Ben Tre (Mekong Delta)

Ben Tre is located in what is known as the Mekong Delta, a lush sprawling agricultural area interwoven by rivers and tributaries. Located throughout this region you will find small villages surrounded by farms and workshops of all natures. For instance, on the day tour I took, we visited several coconut, honey, and fruit farms, along with a coconut candy workshop. Shrimp farming is also extremely popular in the region. As far as entertainment goes, cockfighting is extremely popular here, as it is in many rural areas in SE Asia and you will find that a large number of people keep roosters on their property in small cages. If you manage to visit this area try to take a small paddled boat ride through the regions palm-lined canals as it is a very enjoyable experience. Additionally, if you haven’t had a chance to see them up until now you will be able to see plenty of water buffalo on the farm properties here. Ben Tre definitely makes for a nice way to get out of Ho Chi Minh hustle and bustle for a day.

 

Advertisements

Saigon Zoo and Botanical Gardens/Dam Sen Water Park

Saigon Zoo and Botanical Gardens are a cheap and really enjoyable way to spend the day in Ho Chi Minh. The zoo is a little dated as far as the enclosures go and still has a bit of an old colonial feel to it. As far as the animals go, you can see quite a wide variety of species from multiple continents. The actual zoo itself is built inside of the city’s botanical garden and that means a lot of beautiful trees and gardens throughout the zoo. Amongst the best collections at the zoo are the big cats, African Savannah animals, monkeys, and an extensive goat collection. Additionally Dam Sen Water Park is a great way to spend a day in Ho Chi Minh. The entry fee to the park is only a few dollars and there are enough slides, pools, and rivers to really enjoy yourself. The best thing about this water park is that it doesn’t follow the safety regulations of any other water park I’ve been to and that means that you can pick up some real speed and even get some air on the slides in the park. Between Saigon Zoo and Dam Sen Water Park, you can fill an entire day and spend very little money.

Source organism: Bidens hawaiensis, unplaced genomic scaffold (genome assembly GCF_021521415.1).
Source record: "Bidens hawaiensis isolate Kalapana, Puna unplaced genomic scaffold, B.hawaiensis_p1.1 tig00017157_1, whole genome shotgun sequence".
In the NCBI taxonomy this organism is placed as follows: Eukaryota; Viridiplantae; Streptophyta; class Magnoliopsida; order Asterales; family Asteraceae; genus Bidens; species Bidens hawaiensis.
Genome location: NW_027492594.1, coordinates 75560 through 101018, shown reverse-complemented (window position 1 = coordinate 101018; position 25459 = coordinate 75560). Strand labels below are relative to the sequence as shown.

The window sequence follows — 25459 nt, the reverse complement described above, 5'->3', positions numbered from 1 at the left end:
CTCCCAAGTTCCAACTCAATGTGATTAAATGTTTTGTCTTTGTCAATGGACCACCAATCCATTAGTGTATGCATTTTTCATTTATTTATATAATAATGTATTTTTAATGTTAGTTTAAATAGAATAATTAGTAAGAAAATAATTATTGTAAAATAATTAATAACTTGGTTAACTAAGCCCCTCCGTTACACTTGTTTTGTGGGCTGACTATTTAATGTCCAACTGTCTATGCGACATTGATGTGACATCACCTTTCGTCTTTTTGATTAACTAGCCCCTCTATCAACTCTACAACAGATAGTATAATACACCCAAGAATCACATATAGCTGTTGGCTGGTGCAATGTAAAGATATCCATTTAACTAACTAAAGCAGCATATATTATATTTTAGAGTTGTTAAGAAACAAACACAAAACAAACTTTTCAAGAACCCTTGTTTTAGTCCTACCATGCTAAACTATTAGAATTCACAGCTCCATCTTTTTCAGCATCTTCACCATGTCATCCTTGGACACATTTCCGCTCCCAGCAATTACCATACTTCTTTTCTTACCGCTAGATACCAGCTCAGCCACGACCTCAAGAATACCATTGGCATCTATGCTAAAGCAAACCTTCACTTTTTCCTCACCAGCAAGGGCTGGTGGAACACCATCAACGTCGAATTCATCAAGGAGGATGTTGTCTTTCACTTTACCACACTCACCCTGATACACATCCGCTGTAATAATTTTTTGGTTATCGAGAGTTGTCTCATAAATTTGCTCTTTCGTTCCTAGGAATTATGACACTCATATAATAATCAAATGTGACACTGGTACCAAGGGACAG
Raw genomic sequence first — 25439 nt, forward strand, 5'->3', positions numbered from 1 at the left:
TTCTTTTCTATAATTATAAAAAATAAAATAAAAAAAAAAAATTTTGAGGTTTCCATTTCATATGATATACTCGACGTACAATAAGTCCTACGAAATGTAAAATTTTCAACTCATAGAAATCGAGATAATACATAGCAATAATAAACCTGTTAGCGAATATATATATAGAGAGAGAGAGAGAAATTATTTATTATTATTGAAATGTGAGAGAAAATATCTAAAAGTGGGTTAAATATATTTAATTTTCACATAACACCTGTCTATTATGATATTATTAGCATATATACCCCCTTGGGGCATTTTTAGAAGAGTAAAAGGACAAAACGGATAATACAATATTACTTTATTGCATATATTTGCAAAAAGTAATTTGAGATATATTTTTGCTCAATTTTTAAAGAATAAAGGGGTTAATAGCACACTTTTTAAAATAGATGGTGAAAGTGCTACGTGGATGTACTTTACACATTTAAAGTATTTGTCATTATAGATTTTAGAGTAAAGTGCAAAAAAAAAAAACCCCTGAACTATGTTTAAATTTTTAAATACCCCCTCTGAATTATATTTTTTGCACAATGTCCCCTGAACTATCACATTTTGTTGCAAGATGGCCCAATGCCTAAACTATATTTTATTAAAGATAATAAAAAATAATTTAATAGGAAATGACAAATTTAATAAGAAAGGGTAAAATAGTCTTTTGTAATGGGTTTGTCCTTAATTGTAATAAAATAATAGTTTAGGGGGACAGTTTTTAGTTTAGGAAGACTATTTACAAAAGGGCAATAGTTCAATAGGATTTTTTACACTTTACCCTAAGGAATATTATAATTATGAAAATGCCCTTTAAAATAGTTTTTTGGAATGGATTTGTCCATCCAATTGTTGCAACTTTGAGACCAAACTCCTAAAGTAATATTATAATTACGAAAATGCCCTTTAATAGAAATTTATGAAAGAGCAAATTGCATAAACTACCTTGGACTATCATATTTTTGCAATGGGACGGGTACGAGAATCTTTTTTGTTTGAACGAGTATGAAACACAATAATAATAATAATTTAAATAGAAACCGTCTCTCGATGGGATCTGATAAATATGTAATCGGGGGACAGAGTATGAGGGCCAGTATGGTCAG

Cat Ba Island

Cat Ba Island is, in my opinion, the highlight of Ha Long Bay. The island has one smallish port town with numerous hotels, hostels, bars, markets, and restaurants. I suggest spending at least two days on the island in order to really see what it has hidden. Staying in town is a fantastic base, where you can rest and relax, but also rent a motorbike or scooter to explore the inland areas of the island. The main town area houses some fantastic markets where a traveler can pick up a large amount of pearl based jewelry for a very small cost. You can also find numerous floating restaurants throughout the harbor serving fantastic food.  Inland on the island, the first real item of note is a small hidden stairway just off of the main road, leading to a cave. Inside the cave, you will find a secret medical facility built beneath the earth during the Vietnam War. When I happened to visit, the cave was completely empty, so I was the only person there making it an extremely creepy experience. The atmosphere inside of the facility is haunting, especially knowing that numerous people died within its walls from their sustained wounds. The complete silence and dim lighting add even further to the already creepy atmosphere. I definitely suggest checking it out even if you find it a little unsettling. The next and probably main attraction on the island for me is Cat Ba National Park which you can find in the center of the island. Whether or not I took the correct route is unclear, but for me to get there I had to park my bike and walk through an abandoned village, whose only inhabitants were wild dogs and deer. This setting was also somewhat creepy, but after visiting the hospital cave, not so much. The hike to Ngu Lam Peak, an excellent observation point located in the park should not take more than an hour or so each way. The view from the peak was fantastic and looked over the landscape in every direction, showing nothing but jungle covered peaks for the most part. My only piece of advice would be to cover your body head to toe in insect repellant and to make sure that you are taking malaria tablets because mosquitos will eat you alive on this hike, more so than any other hike I have ever been on. Apart from the inland attractions, make sure to explore the town’s markets and bars for a very enjoyable experience. Also, make sure to try horse show crab and mantis shrimp if you have a chance, both are delicious. Cat Ba makes for a fantastic few days if you have the time.

 

The Plain Of Jars